The DFE (Department for Education) have not tackled teacher workload. If anything, they still add to it. Ploughing on with changes and reforms that seem to be ideologically driven. The effect of the English Baccalaureate on non EBacc subjects is not being recognised by those that have the power to make changes, but it is being felt within schools and it is significantly affecting student choices. It’s not a good time to be a young person in a school is it? Everyone wants a piece of you, every teacher on your back to do more and achieve more. One of the saddest stories to hear this year has been of schools where after school activities are now timetabled and some of our art departments, who have opened their doors nightly for years, are now told that young people HAVE to attend a catch up Maths or English session. I really think that is a terrible and unfair directive to make. These young people have a life and they should have some choices in what they do in their own time. As do teachers by the way.

I am not surprised that there is a teacher recruitment issue, but I am saddended to hear it. That’s an issue in my own subject now. Nationally we are way below our recruitment targets, 37% below target, and too many lower school art lessons are now being taught by non specialists. But then, I can understand the reasons why people don’t want to commit to becoming Art Craft and Design teachers at the moment. Financial pressures, uncertainty about employment prospects and wherther or not their subject is actually valued in the system. A doubt perpetuated by current government policy.

My job then is to help to keep the art educator communties strong and feeling valued, through face to face, through social media, through the wonderful Sketchbook Circle, which is what it is thanks to the the energy, belief and vision of both Georgia Naish and Elinor Brass and I am proud to play some small part in that. www.sketchbookcircle.com/about
It is my intention to applaud and to support the work of NSEAD, which is absoloutely vital in a time when our subject is being marginalised.

Being a teacher is an incredibly important role, you have the power to change the direction of a young person’s life forever, to inspire them to aspire. Let’s keep this spirit going. Let’s make our subject count.

Comments

Baz

712 days ago

I’m a tired teacher. I feel like giving up. Your blog makes me reconsider though. I know I can make a difference. Thanks for the reminder.

Lydia

712 days ago

I’m in two minds about going into teaching when I finish my art degree this year. I need assurances of employment possibilities and support. I will look at NSEAD and keep myself up to date as I make this decision. Thanks for flagging up concerns but also for flagging up the positives.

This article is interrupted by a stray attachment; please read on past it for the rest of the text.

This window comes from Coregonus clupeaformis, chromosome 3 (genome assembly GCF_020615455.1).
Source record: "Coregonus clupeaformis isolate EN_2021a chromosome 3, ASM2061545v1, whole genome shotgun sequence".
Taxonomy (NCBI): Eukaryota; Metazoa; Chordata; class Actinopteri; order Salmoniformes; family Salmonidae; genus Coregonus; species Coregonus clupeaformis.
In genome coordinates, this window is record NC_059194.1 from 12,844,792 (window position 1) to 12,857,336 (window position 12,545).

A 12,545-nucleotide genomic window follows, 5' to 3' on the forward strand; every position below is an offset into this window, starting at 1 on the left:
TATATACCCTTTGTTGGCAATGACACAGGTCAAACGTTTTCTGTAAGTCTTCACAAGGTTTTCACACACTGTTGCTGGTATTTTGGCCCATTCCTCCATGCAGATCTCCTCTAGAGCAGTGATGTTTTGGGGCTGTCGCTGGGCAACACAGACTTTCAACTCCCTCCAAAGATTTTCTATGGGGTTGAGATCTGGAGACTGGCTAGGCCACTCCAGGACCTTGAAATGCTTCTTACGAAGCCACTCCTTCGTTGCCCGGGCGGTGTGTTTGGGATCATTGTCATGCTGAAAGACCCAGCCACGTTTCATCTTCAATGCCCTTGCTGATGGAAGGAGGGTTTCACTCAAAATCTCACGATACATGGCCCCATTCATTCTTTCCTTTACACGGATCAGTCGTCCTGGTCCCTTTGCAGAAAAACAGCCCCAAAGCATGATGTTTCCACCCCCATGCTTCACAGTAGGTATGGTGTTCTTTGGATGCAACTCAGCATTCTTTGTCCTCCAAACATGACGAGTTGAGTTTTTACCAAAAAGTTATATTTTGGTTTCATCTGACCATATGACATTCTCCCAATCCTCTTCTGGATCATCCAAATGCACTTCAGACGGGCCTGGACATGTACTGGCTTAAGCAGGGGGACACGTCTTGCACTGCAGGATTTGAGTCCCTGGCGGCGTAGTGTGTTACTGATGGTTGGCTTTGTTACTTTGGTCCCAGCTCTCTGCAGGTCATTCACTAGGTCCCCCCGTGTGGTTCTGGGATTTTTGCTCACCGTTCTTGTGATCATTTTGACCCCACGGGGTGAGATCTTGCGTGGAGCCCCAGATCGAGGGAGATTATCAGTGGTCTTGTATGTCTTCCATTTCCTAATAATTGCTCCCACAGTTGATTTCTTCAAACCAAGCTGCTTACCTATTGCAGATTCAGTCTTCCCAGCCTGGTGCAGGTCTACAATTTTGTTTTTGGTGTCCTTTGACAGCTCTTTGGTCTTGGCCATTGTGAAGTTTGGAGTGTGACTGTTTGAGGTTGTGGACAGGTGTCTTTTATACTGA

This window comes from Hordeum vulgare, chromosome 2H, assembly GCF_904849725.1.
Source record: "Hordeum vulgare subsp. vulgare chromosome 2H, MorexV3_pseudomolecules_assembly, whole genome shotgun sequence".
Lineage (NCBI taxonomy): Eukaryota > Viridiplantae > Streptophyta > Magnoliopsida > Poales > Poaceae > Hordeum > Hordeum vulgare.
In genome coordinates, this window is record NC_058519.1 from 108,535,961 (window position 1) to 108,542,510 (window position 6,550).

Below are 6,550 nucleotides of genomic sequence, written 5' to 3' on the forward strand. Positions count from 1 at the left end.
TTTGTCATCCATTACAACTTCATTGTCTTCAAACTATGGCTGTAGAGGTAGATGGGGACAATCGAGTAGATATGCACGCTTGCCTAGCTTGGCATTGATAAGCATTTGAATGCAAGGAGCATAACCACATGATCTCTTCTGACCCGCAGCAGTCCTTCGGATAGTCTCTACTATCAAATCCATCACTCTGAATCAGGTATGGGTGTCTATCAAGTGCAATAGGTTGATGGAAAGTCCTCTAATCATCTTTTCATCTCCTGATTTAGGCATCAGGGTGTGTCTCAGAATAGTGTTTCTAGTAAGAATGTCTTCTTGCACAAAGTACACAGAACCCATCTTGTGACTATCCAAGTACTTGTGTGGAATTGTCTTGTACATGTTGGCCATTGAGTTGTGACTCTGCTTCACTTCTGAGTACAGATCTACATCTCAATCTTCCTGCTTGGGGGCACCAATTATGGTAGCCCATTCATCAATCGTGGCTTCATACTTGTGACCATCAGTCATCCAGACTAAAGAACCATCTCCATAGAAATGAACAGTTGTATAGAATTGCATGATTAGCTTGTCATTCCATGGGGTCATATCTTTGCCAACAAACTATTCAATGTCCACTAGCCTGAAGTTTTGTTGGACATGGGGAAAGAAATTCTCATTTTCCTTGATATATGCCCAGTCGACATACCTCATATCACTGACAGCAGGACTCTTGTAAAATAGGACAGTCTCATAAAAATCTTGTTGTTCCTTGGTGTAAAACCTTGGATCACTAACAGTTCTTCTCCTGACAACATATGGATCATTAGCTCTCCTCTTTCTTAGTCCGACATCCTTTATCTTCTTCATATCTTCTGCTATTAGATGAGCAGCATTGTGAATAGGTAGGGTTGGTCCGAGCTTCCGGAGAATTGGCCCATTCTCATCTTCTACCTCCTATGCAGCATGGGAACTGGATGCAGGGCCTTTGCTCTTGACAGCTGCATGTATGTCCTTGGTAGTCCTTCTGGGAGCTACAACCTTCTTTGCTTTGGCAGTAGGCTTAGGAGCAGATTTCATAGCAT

Rachel

710 days ago

Just what I needed to hear before returning after the holidays. It is great to know I am not alone in feeling the pressures, you are very inspiring and definitely make this teacher aspire to be a better artist / educator!

Chris

709 days ago

I am exhausted from having taught in Primary for almost three decades. I could honestly quit almost daily. I watch sadly as my own children pass through the secondary system with barely an ounce of their own untapped creativity allowed into their daily school lives. Way too much interference and insistence on measuring their academic achievement and their teachers’ performance takes its toll.
I continue teaching because I will always carry the light of creativity and when it shines on children, often on the last ones you would expect it might matter to, it can awaken something in them that makes them shine too. Those are the bits worth fighting for and the days that make you smile. And that’s why art is great.
I hope my own children will realise it too and rediscover the pleasure it can bring once they’ve played the exam game and can breathe again. One thing’s certain- they will never want to be teachers.

Ali

709 days ago

Only been teaching for one full term and I’m wondering if I can last? Actually love being in the classroom but I’m dreading the other things- constantly marking sketchbooks- why are we doing this? Art isn’t the same as English. Then students not being on their target grade when I hardly know them anyway. But, I’ve had successes with some naughty classes and that makes me proud. Done some great graffiti workshops too. I’m glad you are out there making the voice heard and I’m glad that you remind us that we are doing a great job. I used to work in Argos and it beats that anytime.